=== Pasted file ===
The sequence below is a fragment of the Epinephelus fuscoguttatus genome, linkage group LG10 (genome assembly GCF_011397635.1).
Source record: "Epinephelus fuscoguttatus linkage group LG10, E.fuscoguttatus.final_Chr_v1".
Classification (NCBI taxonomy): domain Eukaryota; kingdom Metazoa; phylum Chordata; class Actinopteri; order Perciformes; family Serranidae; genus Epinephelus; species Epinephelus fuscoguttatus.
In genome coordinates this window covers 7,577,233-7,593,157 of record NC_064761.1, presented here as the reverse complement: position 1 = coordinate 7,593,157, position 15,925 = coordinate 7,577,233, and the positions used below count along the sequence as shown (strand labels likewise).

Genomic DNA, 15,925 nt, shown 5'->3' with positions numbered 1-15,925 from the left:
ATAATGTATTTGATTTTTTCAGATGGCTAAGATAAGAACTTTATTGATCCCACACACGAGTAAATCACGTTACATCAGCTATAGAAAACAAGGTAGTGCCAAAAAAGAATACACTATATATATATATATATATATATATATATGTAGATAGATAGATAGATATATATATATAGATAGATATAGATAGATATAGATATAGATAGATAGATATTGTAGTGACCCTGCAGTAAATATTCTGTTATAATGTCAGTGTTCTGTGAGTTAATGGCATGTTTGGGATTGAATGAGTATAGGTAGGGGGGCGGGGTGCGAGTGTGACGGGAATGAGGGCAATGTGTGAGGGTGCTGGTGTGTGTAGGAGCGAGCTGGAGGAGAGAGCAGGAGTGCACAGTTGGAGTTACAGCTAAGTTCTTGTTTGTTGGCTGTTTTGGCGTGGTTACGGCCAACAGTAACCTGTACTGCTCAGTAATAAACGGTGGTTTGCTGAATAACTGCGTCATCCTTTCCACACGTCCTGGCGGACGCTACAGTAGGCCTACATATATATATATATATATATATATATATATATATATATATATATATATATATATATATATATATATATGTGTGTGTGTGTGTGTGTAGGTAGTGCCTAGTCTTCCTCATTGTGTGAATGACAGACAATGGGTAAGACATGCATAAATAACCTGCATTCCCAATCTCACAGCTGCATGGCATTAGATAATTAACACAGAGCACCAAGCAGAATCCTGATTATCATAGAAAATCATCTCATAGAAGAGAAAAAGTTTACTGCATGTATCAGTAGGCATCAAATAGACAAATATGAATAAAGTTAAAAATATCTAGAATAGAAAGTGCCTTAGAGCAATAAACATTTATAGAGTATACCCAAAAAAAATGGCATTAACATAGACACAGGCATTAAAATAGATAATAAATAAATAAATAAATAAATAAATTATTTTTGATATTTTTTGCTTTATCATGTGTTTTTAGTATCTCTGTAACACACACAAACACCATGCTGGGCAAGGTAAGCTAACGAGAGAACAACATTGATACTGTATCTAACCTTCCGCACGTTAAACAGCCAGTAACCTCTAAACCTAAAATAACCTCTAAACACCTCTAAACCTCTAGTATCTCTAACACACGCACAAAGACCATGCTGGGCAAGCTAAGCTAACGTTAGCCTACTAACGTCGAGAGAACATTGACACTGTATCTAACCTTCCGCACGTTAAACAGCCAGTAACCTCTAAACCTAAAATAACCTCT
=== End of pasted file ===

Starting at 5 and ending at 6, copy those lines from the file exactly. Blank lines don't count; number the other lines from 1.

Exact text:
Genomic DNA, 15,925 nt, shown 5'->3' with positions numbered 1-15,925 from the left:
ATAATGTATTTGATTTTTTCAGATGGCTAAGATAAGAACTTTATTGATCCCACACACGAGTAAATCACGTTACATCAGCTATAGAAAACAAGGTAGTGCCAAAAAAGAATACACTATATATATATATATATATATATATATATGTAGATAGATAGATAGATATATATATATAGATAGATATAGATAGATATAGATATAGATAGATAGATATTGTAGTGACCCTGCAGTAAATATTCTGTTATAATGTCAGTGTTCTGTGAGTTAATGGCATGTTTGGGATTGAATGAGTATAGGTAGGGGGGCGGGGTGCGAGTGTGACGGGAATGAGGGCAATGTGTGAGGGTGCTGGTGTGTGTAGGAGCGAGCTGGAGGAGAGAGCAGGAGTGCACAGTTGGAGTTACAGCTAAGTTCTTGTTTGTTGGCTGTTTTGGCGTGGTTACGGCCAACAGTAACCTGTACTGCTCAGTAATAAACGGTGGTTTGCTGAATAACTGCGTCATCCTTTCCACACGTCCTGGCGGACGCTACAGTAGGCCTACATATATATATATATATATATATATATATATATATATATATATATATATATATATATATATATATATATGTGTGTGTGTGTGTGTGTAGGTAGTGCCTAGTCTTCCTCATTGTGTGAATGACAGACAATGGGTAAGACATGCATAAATAACCTGCATTCCCAATCTCACAGCTGCATGGCATTAGATAATTAACACAGAGCACCAAGCAGAATCCTGATTATCATAGAAAATCATCTCATAGAAGAGAAAAAGTTTACTGCATGTATCAGTAGGCATCAAATAGACAAATATGAATAAAGTTAAAAATATCTAGAATAGAAAGTGCCTTAGAGCAATAAACATTTATAGAGTATACCCAAAAAAAATGGCATTAACATAGACACAGGCATTAAAATAGATAATAAATAAATAAATAAATAAATAAATTATTTTTGATATTTTTTGCTTTATCATGTGTTTTTAGTATCTCTGTAACACACACAAACACCATGCTGGGCAAGGTAAGCTAACGAGAGAACAACATTGATACTGTATCTAACCTTCCGCACGTTAAACAGCCAGTAACCTCTAAACCTAAAATAACCTCTAAACACCTCTAAACCTCTAGTATCTCTAACACACGCACAAAGACCATGCTGGGCAAGCTAAGCTAACGTTAGCCTACTAACGTCGAGAGAACATTGACACTGTATCTAACCTTCCGCACGTTAAACAGCCAGTAACCTCTAAACCTAAAATAACCTCT